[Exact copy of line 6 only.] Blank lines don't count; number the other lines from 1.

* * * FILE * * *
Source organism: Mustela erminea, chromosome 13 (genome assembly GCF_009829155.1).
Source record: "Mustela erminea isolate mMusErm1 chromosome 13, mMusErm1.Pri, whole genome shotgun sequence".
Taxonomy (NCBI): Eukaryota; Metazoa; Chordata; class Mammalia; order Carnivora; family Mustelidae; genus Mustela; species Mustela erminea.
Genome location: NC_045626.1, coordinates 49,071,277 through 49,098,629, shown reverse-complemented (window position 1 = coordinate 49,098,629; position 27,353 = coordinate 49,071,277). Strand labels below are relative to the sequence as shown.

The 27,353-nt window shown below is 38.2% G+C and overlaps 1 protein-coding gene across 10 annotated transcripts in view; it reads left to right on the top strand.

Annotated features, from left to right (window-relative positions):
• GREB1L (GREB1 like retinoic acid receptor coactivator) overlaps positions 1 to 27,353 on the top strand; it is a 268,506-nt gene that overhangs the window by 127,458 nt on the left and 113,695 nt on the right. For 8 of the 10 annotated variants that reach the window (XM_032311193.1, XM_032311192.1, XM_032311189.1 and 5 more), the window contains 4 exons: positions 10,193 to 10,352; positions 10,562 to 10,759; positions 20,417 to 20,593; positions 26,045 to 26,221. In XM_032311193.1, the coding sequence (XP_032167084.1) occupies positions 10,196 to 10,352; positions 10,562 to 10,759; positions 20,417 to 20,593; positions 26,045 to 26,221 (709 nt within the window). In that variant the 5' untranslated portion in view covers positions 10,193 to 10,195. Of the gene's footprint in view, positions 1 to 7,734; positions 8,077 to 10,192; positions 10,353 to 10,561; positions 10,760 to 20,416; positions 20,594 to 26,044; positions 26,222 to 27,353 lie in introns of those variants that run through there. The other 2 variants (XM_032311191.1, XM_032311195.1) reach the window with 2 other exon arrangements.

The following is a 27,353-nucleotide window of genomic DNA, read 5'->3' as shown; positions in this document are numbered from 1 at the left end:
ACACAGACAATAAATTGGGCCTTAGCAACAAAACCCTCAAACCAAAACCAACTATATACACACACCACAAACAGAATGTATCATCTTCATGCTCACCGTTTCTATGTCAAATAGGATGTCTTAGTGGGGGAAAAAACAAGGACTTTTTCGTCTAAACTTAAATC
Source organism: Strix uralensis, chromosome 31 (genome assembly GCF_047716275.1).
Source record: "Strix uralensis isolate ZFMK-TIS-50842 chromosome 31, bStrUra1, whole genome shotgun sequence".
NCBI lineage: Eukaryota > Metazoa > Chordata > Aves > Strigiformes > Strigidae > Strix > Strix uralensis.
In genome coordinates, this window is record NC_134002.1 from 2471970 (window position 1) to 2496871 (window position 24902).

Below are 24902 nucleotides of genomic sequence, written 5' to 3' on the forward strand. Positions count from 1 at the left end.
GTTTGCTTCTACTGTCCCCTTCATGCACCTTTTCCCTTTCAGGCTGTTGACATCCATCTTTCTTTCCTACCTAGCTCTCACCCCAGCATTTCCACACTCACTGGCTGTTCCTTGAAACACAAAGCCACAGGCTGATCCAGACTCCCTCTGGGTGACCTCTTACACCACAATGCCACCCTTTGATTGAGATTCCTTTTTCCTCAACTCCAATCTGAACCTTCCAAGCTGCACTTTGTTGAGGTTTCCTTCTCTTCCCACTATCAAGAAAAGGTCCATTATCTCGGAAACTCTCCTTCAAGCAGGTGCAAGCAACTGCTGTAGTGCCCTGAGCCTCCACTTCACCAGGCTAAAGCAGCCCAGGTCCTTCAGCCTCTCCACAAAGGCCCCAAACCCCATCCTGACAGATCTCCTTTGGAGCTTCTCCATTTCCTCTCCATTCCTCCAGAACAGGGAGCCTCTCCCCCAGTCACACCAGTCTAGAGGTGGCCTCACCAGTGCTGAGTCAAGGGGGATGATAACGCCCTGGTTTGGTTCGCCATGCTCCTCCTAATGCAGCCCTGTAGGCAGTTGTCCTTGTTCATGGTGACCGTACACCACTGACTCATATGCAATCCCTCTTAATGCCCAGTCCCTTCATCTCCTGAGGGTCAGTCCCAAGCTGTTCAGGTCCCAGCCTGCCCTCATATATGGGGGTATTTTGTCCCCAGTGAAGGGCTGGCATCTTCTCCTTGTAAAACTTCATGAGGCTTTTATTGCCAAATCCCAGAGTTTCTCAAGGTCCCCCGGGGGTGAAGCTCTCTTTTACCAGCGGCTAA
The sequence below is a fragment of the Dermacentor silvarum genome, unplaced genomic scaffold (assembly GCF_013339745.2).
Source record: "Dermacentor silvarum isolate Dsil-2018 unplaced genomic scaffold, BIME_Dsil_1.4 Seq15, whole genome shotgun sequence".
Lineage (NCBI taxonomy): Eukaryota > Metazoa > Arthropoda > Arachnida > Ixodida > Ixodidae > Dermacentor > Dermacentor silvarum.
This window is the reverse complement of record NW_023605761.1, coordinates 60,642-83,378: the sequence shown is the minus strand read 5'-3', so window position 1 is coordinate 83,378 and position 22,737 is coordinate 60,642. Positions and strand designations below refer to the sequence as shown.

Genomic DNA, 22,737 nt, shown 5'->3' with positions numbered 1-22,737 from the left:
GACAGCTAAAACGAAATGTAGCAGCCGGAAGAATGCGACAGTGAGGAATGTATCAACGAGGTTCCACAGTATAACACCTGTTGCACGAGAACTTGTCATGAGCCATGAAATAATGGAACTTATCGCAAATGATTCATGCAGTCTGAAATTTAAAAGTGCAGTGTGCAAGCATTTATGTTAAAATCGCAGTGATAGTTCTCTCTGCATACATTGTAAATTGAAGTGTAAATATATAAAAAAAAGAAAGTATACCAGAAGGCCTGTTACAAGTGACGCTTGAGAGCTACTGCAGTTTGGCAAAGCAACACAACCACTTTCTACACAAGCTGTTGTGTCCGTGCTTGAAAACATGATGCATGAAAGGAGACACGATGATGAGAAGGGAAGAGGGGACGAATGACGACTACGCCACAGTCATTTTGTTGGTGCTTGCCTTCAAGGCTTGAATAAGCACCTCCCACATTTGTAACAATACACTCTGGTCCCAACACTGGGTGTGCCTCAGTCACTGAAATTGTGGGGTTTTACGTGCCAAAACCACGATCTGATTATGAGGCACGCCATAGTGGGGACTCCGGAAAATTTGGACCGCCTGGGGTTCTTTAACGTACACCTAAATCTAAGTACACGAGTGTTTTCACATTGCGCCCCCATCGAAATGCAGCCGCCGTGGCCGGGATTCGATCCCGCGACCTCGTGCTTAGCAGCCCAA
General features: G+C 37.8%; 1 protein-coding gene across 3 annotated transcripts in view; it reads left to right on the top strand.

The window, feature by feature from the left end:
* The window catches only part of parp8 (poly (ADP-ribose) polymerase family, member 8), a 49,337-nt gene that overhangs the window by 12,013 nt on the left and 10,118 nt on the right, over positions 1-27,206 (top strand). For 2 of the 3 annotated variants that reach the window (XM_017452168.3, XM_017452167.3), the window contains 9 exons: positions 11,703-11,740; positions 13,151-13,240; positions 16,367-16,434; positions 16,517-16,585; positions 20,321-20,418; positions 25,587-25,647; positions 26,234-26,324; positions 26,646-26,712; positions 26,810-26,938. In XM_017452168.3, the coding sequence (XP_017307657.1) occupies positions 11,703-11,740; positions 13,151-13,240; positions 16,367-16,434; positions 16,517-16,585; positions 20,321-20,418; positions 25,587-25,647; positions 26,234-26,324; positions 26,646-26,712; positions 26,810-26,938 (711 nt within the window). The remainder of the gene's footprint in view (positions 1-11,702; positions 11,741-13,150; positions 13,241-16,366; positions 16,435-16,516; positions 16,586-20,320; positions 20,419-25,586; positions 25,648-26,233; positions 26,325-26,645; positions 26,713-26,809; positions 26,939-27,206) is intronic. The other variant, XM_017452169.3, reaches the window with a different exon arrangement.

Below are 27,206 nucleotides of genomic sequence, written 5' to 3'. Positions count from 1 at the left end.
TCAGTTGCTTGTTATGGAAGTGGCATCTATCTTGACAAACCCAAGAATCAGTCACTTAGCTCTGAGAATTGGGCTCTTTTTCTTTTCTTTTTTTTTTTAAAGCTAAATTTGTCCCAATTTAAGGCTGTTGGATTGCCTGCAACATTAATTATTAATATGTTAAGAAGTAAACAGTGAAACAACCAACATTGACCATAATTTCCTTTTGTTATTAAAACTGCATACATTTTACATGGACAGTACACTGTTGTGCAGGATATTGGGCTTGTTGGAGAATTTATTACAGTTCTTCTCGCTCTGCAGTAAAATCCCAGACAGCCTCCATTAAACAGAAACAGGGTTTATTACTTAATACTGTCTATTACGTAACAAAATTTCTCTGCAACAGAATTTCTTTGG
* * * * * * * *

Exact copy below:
Annotated features, from left to right (window-relative positions):